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City's tactical issues for Barca clash


David Silva of Manchester City in action during the FA Cup

David Silva of Manchester City in action during the FA Cup

Martin Demichelis of Manchester City

Martin Demichelis of Manchester City

Branislav Ivanovic of Chelsea

Branislav Ivanovic of Chelsea

Lionel Messi of FC Barcelona

Lionel Messi of FC Barcelona


David Silva of Manchester City in action during the FA Cup

After months of tearing teams apart at the Etihad Stadium, Manchester City lost their second game of the season on home soil on Monday night.

Both times – to Bayern Munich in the Champions League and to Chelsea – they were beaten by a better side, but also one that exploited the flaws of City's 4-4-2 system. That formation is why they have been so good this season, scoring 115 goals in all competitions, but it also contains weaknesses.

Of course, the system is not wholly independent of the players and, with Fernandinho and Sergio Aguero in the team instead of Martin Demichelis and Edin Dzeko, City might have been able to risk it against Chelsea.

But without them, they certainly could not as they ran into a defence that was brilliantly marshalled and superbly drilled.

Just like Barcelona will be able to do in their last 16 clash against City in the Champions League, Chelsea had the ability to punish City for their mistakes, which other teams have failed to do when they have looked vulnerable this season. (© Independent News Service)


David Silva is the league's best exploiter of space in between the lines of defence and midfield and last week he cut Tottenham apart, revelling in their lack of a holding player.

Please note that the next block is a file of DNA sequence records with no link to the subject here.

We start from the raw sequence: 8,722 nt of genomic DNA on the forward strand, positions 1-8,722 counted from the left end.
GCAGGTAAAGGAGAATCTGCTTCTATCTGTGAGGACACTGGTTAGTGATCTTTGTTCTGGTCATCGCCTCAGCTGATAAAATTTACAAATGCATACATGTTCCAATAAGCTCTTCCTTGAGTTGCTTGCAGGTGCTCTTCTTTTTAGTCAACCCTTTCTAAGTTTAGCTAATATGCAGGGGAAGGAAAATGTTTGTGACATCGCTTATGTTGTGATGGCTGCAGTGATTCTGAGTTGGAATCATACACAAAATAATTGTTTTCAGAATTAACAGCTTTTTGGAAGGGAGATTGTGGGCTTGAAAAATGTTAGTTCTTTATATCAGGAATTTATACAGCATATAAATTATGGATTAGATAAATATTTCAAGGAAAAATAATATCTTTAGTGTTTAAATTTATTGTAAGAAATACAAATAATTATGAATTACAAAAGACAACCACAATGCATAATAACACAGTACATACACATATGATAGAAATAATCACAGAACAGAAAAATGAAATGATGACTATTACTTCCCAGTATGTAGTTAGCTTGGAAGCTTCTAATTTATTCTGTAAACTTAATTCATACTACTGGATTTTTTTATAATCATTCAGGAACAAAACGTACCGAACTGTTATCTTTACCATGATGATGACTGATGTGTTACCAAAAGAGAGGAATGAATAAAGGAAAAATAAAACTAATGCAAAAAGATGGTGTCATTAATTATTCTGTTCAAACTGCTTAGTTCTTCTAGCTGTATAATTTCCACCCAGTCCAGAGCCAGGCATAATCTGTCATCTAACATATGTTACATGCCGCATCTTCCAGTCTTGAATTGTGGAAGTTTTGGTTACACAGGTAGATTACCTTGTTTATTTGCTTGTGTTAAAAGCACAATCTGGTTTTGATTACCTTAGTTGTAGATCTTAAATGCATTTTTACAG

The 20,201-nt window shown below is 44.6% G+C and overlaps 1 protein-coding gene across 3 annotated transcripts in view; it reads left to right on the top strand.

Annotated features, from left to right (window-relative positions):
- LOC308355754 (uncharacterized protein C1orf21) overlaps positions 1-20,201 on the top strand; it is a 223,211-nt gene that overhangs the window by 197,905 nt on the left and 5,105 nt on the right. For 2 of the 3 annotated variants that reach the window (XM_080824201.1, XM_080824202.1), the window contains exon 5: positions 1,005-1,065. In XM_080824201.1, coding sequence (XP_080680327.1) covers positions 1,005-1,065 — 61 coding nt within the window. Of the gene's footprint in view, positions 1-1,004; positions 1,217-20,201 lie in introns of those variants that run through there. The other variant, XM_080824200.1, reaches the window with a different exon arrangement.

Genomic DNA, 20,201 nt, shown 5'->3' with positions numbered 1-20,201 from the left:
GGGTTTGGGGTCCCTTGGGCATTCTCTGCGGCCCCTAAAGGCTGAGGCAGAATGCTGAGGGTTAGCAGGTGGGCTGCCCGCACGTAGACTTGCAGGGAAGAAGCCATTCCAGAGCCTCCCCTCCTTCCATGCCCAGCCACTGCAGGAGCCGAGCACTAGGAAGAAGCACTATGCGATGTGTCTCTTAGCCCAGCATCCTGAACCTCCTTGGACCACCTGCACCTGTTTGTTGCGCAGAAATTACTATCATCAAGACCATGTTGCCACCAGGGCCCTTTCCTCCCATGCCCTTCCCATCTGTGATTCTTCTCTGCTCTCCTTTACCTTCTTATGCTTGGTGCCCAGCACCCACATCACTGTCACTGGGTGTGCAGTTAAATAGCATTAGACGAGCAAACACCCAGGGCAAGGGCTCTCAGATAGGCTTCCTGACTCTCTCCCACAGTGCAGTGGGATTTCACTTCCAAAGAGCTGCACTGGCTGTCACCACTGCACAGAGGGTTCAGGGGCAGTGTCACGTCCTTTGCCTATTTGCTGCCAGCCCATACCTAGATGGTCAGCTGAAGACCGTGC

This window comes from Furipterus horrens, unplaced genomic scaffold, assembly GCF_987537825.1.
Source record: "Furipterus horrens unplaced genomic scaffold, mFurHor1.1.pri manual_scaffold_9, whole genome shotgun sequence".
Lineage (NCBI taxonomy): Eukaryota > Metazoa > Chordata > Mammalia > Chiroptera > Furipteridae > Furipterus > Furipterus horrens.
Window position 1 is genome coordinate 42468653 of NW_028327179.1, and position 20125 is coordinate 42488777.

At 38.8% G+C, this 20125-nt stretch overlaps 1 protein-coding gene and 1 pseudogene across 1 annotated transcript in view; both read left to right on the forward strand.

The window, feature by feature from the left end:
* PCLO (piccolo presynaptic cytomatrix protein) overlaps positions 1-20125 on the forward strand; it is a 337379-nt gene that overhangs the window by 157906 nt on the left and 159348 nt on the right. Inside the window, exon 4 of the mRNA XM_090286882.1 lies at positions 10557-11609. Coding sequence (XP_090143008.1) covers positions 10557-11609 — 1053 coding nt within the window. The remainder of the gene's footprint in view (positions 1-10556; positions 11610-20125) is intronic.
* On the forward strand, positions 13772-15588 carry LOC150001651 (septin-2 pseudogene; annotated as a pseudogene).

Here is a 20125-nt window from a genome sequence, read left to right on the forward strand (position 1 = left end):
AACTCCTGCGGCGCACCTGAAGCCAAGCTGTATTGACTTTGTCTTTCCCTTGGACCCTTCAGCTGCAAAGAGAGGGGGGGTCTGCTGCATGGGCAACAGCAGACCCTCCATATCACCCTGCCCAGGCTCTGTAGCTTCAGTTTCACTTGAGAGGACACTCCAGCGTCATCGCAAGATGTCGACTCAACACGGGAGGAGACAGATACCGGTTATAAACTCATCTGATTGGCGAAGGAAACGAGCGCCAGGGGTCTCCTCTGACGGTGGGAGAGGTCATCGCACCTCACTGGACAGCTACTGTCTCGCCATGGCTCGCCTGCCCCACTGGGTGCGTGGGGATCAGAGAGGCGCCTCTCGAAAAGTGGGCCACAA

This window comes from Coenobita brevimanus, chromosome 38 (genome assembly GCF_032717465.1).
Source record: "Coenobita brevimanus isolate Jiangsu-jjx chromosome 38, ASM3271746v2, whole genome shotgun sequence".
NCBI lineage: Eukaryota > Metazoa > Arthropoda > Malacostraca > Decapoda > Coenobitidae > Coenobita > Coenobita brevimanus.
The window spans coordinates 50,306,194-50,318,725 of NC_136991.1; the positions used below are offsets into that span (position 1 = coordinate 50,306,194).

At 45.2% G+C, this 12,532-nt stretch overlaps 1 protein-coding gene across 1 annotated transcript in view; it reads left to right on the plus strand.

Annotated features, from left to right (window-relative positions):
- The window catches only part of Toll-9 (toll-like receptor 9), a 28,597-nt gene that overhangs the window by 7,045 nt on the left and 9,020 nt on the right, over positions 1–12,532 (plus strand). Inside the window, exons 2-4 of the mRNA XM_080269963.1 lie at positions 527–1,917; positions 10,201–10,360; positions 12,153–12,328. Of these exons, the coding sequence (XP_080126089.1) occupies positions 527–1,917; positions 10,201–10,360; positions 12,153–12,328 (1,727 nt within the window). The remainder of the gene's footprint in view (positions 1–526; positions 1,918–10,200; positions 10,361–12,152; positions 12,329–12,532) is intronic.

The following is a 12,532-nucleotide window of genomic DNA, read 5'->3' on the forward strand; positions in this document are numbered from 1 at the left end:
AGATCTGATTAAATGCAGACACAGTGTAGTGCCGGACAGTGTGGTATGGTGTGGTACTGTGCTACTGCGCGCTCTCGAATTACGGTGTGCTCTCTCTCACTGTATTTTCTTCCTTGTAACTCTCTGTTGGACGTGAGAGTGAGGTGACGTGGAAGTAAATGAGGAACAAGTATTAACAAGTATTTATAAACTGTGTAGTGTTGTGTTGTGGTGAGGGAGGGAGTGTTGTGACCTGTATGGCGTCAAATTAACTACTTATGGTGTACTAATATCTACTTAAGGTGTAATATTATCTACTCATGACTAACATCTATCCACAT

On Monday night, though, Chelsea had two – David Luiz and Nemanja Matic – sitting in front of their centre-backs, blocking the middle of the pitch. They were strong and disciplined enough to deny Silva space, leaving the little Spaniard to go either too wide or too deep. City had possession, but only ever on Chelsea's terms.


The problem with 4-4-2 is the lack of protection the midfield can offer the defence and with no Fernandinho in the centre, the City rearguard was even more vulnerable.

Jose Mourinho played a 4-2-3-1 with Willian in the middle, and he and Eden Hazard targeted Demichelis, who was far too immobile for the role he was asked to fulfil.

With Yaya Toure stranded up the field, and not much help from the other attackers, Demichelis was left isolated – and Chelsea could easily break straight through.


Mourinho praised City's full-backs before the game, but it was Branislav Ivanovic who won the match. With Silva, City's nominal left winger, providing very little defensive cover, it was too easy for Ivanovic to rampage forward, in tandem with Ramires. So Chelsea's right-back was free and unmarked to score the winner and often provided a wide option.

Cesar Azpilicueta, on the other side, could not attack as much given the attentions of Jesus Navas, but he did not need to.


Twice now City have been picked apart at the Etihad by intelligent opposition – first Bayern and now Chelsea.

They have two weeks until the arrival of Barcelona, who, in their heyday, were some of the best ever manipulators of space. The Catalans still have Lionel Messi, Andres Iniesta and of course Neymar, who will try to exploit those gaps City insist on leaving.

The big question for City manager Manuel Pellegrini is whether he will stick with that approach on February 18 or compromise.

Irish Independent